Blog: early education

Suspensions in Preschool? Education Department’s Office for Civil Rights Finds Racial Disparities

The Education Department’s Office for Civil Rights recently released a study on school discipline that reported significant racial disparities in out-of-school suspensions starting as early as the preschool level.
This disparity brings about a myriad of concerns including an opportunity gap among students and the impact out-of-school suspension can have on the children’s future at such an early stage of life. Suspensions can lead to delays in academic advancement and increase the likelihood of students dropping out and entering the juvenile justice system.
While 94 percent of school districts do not use out-of-school suspension for preschoolers, there were concerning inequalities among those that did: African American children represent 18 percent of preschool enrollment but 42 percent of students suspended once, and 48 percent of the students suspended more than once.
Conversely, white students represented 43 percent of enrollment but only 26 percent of students suspended more than once.
Attorney General Eric Holder says on the issue, "Every data point represents a life impacted and a future potentially diverted or derailed. This Administration is moving aggressively to disrupt the school-to-prison pipeline in order to ensure that all of our young people have equal educational opportunities."
President Obama has proposed a new initiative called Race to the Top-Equity and Opportunity (RTT-Opportunity) to address the inequalities among students. This initiative would create incentives for states and school districts to drive change in how they identify and close opportunity and achievement gaps.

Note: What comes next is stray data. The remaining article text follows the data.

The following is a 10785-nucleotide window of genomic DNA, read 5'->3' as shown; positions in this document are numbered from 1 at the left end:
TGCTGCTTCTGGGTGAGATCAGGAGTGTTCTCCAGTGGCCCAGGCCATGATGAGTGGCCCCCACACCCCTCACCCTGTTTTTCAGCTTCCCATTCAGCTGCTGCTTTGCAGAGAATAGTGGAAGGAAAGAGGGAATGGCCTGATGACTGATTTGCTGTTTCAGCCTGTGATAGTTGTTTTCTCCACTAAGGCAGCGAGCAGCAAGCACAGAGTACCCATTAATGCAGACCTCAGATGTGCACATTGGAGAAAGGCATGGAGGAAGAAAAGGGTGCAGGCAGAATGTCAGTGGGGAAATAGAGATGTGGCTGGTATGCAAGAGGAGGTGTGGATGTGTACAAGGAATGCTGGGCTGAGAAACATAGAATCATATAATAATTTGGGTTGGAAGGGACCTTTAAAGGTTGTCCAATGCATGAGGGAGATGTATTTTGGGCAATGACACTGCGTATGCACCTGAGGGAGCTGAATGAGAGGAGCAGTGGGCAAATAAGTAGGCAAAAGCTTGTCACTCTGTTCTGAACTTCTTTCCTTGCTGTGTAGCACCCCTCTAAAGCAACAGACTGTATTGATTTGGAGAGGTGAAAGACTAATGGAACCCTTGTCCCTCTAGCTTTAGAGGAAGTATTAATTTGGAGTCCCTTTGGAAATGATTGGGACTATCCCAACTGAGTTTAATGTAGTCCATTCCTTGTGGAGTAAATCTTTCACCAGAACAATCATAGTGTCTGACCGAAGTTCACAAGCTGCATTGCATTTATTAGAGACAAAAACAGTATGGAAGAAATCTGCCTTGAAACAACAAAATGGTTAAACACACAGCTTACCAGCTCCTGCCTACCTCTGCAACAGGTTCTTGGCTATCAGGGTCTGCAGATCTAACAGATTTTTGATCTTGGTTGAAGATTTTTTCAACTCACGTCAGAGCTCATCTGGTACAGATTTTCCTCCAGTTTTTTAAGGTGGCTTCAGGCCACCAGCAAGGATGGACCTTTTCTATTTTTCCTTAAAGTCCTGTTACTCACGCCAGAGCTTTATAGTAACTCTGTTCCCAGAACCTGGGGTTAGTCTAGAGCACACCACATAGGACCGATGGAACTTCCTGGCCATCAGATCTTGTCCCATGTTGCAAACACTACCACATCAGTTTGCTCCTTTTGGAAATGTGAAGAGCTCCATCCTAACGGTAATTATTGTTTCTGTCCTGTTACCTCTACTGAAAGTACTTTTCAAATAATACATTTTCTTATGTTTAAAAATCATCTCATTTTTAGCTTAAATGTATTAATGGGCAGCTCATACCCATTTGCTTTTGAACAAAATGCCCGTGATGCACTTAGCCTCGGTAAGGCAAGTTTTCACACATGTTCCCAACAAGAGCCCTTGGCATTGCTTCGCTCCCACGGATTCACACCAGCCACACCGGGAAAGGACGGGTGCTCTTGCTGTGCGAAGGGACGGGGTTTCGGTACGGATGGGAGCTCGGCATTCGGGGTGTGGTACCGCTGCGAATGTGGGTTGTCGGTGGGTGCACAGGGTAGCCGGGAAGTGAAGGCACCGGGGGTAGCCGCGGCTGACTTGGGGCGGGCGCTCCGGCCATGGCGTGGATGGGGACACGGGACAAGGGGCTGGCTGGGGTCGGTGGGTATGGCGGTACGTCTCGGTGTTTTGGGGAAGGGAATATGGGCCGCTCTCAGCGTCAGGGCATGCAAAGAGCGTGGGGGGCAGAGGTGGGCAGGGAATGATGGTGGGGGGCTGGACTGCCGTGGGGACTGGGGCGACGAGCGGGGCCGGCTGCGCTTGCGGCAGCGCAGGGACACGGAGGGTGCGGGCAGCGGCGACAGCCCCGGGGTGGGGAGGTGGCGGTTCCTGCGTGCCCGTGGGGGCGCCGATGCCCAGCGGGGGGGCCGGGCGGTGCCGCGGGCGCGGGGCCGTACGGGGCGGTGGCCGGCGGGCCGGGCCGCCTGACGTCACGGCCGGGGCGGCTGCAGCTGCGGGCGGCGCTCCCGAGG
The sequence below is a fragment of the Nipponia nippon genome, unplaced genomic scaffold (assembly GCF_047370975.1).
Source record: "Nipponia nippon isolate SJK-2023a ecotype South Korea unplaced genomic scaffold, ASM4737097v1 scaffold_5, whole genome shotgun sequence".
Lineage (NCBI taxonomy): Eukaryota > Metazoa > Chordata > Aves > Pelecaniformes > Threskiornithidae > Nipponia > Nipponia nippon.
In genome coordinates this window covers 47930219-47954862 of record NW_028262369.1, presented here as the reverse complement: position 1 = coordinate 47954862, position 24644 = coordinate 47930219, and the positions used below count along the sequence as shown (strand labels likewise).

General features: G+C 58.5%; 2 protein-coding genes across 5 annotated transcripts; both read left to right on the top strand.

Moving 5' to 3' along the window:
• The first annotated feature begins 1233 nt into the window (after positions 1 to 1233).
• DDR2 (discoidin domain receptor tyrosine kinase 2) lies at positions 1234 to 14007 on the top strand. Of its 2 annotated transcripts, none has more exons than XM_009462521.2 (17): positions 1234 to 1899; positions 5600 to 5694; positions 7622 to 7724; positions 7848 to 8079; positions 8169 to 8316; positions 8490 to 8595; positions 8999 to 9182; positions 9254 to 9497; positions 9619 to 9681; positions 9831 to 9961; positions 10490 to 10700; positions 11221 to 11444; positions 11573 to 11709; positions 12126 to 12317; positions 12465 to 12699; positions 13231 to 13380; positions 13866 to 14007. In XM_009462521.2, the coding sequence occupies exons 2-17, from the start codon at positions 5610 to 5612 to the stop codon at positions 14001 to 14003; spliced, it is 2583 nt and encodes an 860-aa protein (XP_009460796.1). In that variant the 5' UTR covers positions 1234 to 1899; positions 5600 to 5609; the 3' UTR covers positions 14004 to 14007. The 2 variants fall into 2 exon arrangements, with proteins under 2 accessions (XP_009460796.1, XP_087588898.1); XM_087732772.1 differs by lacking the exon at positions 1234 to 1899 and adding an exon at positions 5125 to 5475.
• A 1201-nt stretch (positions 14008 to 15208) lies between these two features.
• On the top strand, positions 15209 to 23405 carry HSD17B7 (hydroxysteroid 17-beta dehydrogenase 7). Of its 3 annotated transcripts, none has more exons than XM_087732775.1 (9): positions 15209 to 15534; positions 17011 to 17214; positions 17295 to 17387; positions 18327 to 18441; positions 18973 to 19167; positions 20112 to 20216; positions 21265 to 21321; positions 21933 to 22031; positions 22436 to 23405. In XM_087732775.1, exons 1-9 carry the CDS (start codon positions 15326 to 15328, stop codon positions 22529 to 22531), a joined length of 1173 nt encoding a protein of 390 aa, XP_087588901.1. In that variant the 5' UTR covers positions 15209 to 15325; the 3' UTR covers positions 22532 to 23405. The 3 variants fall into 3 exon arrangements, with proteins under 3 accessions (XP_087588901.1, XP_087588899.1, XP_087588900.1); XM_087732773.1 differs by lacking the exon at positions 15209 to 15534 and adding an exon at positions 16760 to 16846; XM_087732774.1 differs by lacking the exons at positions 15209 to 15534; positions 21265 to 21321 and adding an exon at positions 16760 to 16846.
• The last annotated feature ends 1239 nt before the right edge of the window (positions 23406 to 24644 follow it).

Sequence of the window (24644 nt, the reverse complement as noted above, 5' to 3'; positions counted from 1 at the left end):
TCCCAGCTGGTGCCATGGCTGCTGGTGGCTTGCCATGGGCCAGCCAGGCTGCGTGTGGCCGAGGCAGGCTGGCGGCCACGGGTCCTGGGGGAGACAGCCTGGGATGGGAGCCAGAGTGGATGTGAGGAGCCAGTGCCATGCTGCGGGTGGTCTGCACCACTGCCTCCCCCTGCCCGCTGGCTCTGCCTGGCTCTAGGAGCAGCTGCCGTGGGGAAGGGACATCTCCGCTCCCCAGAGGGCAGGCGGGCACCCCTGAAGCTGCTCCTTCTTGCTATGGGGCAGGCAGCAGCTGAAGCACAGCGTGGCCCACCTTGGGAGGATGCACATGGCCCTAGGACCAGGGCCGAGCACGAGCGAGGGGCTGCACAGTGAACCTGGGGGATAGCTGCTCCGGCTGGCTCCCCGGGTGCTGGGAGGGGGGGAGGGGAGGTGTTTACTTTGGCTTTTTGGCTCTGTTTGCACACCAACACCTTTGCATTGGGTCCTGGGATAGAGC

Recent Report Highlights the Indicators Of Children’s Well-Being

The Federal Interagency Forum on Child and Family Statistics recently released a report on indicators of children’s well-being and features statistics on children and families in the United States.
America’s Children: Key National Indicators of Well-Being, 2013 is the sixteenth in an ongoing series of reports on children and family statistics. The reports look at 41 key indicators in seven domains: family and social environment, economic circumstances, health care, physical environment and safety, behavior, education, and health.
The report found interesting changes in the past two years and projected outcomes for the children’s population:

  • A drop in births for unmarried women. 46 births for every 1,000 unmarried women ages 15–44 in 2011, down from 48 per 1,000 in 2010.
  • A drop in the percentage of children from birth to 17 years with no usual source of healthcare, from 5 percent in 2010 to 4 percent in 2011.
  • A drop in the percentage of children from birth to 17 years of age living with two married parents, from 65 percent in 2010 to 64 percent in 2011.
  • A rise in the percentage of male and female 12th graders who reported binge drinking—consuming five or more alcoholic beverages in a row in the past two weeks—from 22 percent in 2011 to 24 percent in 2012.
  • By 2050, about half of the American population ages under 17 is projected to be children who are Hispanic, Asian, or of two or more races.
  • By 2050, the population of children under the age of 17 will make up 21 percent of the population.

From Prison to Postsecondary Education